When I rail against Chick Lit it’s not because I have never read the genre. I dislike it primarily because I have read a lot of it. I am a woman and a reader. Some great modern novels technically fit in the genre and for good reasons. That being said, some of the best transcend the genre. Even less often some amazing books are lumped in the genre even though they should never be.Bridget Jones’s Diary is one of those books that transcends the genre of Chick Lit. Not because it is amazing, but because it was inspired by a book that is amazing: Pride & Prejudice.
For the record: Pride & Prejudice is NOT Chick Lit. It is literature written by and about women. What it isn’t about is hating your life and improving it.
Bridget Jones is about how she dislikes her life and how she is trying to fix it. What I loved about Bridget Jones is the people around Bridget: her friends, her parents, and Marc Darcy. I will never not love a Mr. Darcy. Even when I don’t really like certain details, I love him. What I don’t love about Bridget Jones is the Chick Lit. Bridget is not Elizabeth Bennet. In fact, I think she is the exact opposite of Elizabeth Bennet.
Bridget Jones’s Diary is a Chick Lit book I recall enjoying. Part of it was when I read it. I read it when I was still in school for my MLS degree. I was at my heaviest weight. I was lonely, having lived in Massachusetts for less than a year and struggling to meet people. In Monday’s entry I wrote about how I don’t compare myself to others, but to myself at my worst. Well, this is one of my lower points. It was not at all my lowest, but I was at the tail end of pulling through my life at its lowest.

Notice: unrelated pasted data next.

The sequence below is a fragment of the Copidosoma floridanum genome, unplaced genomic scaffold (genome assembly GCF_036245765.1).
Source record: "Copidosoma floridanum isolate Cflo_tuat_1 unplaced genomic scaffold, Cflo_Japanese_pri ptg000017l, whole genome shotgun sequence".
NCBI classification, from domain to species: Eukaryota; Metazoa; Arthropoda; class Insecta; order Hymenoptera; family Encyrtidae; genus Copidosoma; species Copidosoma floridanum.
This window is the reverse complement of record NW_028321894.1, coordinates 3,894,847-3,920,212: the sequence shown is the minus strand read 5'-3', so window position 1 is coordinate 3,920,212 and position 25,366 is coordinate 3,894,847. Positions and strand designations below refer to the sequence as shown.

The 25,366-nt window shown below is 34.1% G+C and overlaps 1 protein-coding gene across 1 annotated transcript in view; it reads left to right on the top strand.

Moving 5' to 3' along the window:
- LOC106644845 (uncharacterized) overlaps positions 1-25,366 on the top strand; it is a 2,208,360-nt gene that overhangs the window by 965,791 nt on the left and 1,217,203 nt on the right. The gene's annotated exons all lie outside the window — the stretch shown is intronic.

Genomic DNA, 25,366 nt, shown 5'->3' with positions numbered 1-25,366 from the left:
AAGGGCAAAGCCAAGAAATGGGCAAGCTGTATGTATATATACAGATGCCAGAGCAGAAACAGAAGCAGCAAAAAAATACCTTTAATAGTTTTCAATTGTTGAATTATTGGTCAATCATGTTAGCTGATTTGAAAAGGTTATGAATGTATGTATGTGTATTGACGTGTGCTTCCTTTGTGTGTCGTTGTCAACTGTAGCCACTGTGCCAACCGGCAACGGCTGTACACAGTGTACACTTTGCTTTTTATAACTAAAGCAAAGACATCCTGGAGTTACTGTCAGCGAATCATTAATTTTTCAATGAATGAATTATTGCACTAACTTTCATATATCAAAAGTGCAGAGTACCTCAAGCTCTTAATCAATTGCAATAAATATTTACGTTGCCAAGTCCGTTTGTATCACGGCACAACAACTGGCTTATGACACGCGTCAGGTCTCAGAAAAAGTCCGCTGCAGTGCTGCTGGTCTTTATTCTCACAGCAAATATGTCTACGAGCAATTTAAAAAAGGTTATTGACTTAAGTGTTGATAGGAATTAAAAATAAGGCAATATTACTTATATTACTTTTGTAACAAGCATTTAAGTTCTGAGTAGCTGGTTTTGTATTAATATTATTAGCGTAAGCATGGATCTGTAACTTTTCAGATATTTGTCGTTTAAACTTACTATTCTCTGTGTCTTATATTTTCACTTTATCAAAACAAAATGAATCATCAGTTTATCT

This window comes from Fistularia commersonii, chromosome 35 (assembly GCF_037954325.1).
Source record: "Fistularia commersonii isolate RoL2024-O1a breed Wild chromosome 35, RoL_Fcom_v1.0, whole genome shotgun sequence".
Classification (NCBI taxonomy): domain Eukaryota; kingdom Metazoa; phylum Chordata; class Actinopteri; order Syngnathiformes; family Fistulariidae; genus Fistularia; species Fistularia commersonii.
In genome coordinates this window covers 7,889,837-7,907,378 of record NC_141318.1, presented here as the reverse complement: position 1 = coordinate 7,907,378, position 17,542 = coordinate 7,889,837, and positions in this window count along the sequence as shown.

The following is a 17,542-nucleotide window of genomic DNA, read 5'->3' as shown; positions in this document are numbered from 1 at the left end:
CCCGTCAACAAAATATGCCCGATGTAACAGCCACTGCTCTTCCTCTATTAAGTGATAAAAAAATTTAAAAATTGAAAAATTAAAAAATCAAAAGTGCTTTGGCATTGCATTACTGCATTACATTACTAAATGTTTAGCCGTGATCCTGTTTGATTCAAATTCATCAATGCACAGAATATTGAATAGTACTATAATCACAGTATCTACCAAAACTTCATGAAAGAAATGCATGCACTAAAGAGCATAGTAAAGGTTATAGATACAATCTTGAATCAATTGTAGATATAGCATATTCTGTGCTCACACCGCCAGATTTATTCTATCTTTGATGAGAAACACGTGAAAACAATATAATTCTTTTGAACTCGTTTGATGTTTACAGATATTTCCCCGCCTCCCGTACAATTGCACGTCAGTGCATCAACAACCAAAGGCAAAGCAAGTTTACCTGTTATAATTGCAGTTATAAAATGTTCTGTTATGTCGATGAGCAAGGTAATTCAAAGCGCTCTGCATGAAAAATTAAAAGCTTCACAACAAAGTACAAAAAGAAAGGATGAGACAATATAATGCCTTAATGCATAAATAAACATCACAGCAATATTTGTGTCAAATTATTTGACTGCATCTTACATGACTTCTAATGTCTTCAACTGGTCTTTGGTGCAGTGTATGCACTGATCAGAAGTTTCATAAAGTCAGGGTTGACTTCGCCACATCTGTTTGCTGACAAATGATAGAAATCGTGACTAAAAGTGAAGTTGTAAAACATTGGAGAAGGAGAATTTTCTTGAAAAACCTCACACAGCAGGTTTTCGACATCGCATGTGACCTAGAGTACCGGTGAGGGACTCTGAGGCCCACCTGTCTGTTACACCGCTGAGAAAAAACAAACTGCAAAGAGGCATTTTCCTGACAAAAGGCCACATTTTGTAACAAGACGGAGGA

The book did not have an impact on me in the sense that it helped pull me through. I will go straight to actual self-help books if that’s what I need. Rather, I understood Bridget better at that point in my life. I was younger than her and didn’t yet realize that I could thumb my nose at convention about being a woman in modern society. I had not yet realized I didn’t actually want to get married or have kids. I had not realized that I had no desire to build my life around the goal of getting a man.
That wouldn’t happen for another year. What I did learn from the Chick Lit I read in those days was how to be self-reflective. I learned that I could question my happiness and make the changes. I learned that I could do it at 26, rather than 36.
When I consider other Chick Lit I have read and enjoyed, it was all during this period of my life. As I grew I understood that these books aren’t giving us anything new. The classics in the genre remain the best the genre has to offer.
With that in mind, here are my favorite Chick Lit books:
- The Devil Wears Prada – possibly the only one about a woman who doesn’t actually hate herself, but is focused on a career goal and gets in over her head. Plus, the movie is one of the best adaptations I have seen.
- The Nanny Diaries – again, more of a novel of someone who has no idea what she is in for and thus get in over her head.
- In Her Shoes – possibly Weiner’s best. I identified with Rose even though I was far younger. It wasn’t so much that my own sister was like hers (there is nothing similar between Maggie and my sister Katie), but that I had something in common with Rose.
- Eat Pray Love – not technically Chick Lit, but Chick Memoir. This one stands out because Gilbert really did something about her life. It wasn’t an empty platitude, but someone real trying to improve her life.
- Sex and the City – again, memoir rather than literature. This is the book that inspired the show, but it is much deeper. Rather than self-hate and self-help, it seeks to simply understand modern women in New York.
So, what did I leave off the list of the best Chick Lit? Leave it in the comments and tell me why it’s one of the best.